INTERNATIONAL: WHAT’S HOT IN SWITZERLAND

The 1998 Year Book of the Swiss Art Directors’ Club has just been published. Apart from the many examples of award-winning work by Swiss advertising professionals, it also contains a number of authentic portraits of the housewives, farmers, cooks, schoolchildren, architects, social workers, nursery nurses, pensioners and entrepreneurs for whom the advertising was devised during 1997. So I sat down to think about what kind of advertising might have affected Swiss consumers most in recent months. All the campaigns that spontaneously occurred to me were from the same agency. But I thought that wasn’t possible in such a profoundly balanced and democratic country such as Switzerland. So I made a second attempt, this time leafing frantically through newspapers, magazines and professional journals. The result? The same, with one exception.

The 1998 Year Book of the Swiss Art Directors’ Club has just been

published. Apart from the many examples of award-winning work by Swiss

advertising professionals, it also contains a number of authentic

portraits of the housewives, farmers, cooks, schoolchildren, architects,

social workers, nursery nurses, pensioners and entrepreneurs for whom

the advertising was devised during 1997. So I sat down to think about

what kind of advertising might have affected Swiss consumers most in

recent months. All the campaigns that spontaneously occurred to me were

from the same agency. But I thought that wasn’t possible in such a

profoundly balanced and democratic country such as Switzerland. So I

made a second attempt, this time leafing frantically through newspapers,

magazines and professional journals. The result? The same, with one

exception.



The Smart - a car created by Mercedes-Benz in co-operation with Swatch -

had already become a talking point because of the two names having

linked up, long before the Smart factory had turned it into a campaign.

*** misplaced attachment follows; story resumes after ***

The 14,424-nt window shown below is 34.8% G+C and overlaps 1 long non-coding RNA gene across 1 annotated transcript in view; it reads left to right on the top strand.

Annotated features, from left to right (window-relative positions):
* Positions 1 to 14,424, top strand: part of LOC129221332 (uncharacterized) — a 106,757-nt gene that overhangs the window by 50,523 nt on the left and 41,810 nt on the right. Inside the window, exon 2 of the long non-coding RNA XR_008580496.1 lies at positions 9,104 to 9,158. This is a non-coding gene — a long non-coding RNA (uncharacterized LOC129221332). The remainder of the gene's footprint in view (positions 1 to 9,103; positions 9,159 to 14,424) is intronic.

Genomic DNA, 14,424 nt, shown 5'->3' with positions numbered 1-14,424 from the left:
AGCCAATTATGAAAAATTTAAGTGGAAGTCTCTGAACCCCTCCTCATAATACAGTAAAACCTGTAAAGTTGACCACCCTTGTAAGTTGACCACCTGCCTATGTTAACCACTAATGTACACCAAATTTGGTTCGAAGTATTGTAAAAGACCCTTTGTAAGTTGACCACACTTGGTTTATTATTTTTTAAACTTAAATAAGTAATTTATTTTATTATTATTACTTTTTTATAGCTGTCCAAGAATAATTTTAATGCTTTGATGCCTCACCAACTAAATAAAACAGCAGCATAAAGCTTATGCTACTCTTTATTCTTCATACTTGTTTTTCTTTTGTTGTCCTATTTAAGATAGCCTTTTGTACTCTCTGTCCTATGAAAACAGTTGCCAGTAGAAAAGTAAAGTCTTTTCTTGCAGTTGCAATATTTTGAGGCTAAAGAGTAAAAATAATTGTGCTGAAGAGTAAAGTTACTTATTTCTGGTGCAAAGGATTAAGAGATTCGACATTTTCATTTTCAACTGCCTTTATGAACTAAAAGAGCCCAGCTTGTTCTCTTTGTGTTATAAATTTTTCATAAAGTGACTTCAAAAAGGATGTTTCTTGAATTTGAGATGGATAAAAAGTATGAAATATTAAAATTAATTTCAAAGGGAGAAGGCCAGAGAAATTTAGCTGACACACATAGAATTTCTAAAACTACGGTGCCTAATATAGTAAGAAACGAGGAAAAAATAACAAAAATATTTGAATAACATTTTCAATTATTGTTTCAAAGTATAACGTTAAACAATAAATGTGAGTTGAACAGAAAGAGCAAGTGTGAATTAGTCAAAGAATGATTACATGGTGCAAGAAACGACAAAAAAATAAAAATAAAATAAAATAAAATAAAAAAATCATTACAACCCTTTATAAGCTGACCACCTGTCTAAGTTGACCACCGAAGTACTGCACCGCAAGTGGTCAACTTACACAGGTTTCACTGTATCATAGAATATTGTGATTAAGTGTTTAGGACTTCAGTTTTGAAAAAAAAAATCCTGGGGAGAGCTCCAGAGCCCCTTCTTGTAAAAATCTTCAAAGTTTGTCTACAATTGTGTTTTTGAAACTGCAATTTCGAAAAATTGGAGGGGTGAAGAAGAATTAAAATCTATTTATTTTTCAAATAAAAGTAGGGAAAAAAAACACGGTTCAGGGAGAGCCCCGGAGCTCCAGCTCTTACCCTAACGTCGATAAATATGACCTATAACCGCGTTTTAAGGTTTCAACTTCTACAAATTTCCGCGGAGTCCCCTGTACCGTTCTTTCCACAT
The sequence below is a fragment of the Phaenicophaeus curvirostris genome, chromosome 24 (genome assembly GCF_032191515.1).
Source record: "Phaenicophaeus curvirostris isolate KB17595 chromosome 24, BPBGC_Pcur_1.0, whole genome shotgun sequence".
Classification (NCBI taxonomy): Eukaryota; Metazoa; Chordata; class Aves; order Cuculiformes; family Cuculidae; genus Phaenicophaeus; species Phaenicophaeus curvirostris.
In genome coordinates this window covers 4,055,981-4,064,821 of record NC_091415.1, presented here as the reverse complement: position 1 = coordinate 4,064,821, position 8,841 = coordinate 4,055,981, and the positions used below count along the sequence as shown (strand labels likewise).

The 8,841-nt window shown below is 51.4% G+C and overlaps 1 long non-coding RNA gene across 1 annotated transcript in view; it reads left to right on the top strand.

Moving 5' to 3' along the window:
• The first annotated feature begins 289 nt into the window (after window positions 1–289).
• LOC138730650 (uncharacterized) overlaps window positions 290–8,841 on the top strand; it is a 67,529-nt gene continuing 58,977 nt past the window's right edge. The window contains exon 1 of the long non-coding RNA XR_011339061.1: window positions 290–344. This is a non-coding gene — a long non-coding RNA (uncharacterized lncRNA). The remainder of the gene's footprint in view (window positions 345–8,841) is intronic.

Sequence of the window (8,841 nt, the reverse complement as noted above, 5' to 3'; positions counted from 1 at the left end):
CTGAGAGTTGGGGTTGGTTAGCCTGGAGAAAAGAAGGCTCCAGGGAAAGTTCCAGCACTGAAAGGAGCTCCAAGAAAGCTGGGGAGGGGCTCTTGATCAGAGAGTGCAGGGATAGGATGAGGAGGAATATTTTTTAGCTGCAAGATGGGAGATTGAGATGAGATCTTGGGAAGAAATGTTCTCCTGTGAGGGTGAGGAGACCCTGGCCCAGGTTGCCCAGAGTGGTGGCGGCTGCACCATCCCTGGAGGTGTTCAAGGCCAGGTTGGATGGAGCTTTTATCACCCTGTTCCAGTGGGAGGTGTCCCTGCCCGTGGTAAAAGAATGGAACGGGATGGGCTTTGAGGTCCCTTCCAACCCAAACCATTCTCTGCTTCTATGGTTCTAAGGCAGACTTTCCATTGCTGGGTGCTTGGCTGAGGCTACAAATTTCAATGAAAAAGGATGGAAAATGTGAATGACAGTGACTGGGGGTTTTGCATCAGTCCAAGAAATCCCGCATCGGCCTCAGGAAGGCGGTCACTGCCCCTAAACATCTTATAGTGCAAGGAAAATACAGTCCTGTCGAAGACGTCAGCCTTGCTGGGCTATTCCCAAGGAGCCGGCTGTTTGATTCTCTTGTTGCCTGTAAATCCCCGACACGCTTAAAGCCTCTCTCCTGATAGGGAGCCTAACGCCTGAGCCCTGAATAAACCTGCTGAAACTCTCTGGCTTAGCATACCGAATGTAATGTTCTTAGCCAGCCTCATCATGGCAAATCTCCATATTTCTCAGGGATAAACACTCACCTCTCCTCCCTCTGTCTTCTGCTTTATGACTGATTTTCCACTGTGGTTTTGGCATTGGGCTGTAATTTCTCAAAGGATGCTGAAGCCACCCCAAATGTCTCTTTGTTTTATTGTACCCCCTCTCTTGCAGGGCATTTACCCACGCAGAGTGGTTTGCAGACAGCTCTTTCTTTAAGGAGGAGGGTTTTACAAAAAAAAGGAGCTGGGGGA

The follow-up print campaign, created by Weber, Hodel, Schmid,

incorporates the strapline ’reduce to the max’. We are curious to see

what they will do next to get tongues wagging.



It takes guts (and the right client, of course) to sell a campaign that

appears to work in contradiction to the advertiser’s actual raison

d’etre. For Swiss Tourism, you’d think the aim of the organisation would

be to attract masses of tourists to Switzerland. Weber, Hodel, Schmid,

the agency which created its campaign, has the guts - and is also right

- to portray Switzerland as a country where the low-budget tourist is

not made to feel simply one of a herd of tourists, but an individual who

is welcome to the country as a guest, and not just because of their

money. Anyone who has been on a package holiday to Switzerland will know

first-hand just how visionary this advertising push is.



Finally, I have chosen the women’s fashion brand, BIG. This is ready-to-

wear advertising from Guye & Partners, creating a poster campaign for a

store that specialises in fashion for the younger woman. It restricts

itself to showing a simple photograph of a piece of clothing that could

come from any store and giving it a headline that could only be for BIG.

It is simple and effective and makes you want to take the product home

by the bagfull.



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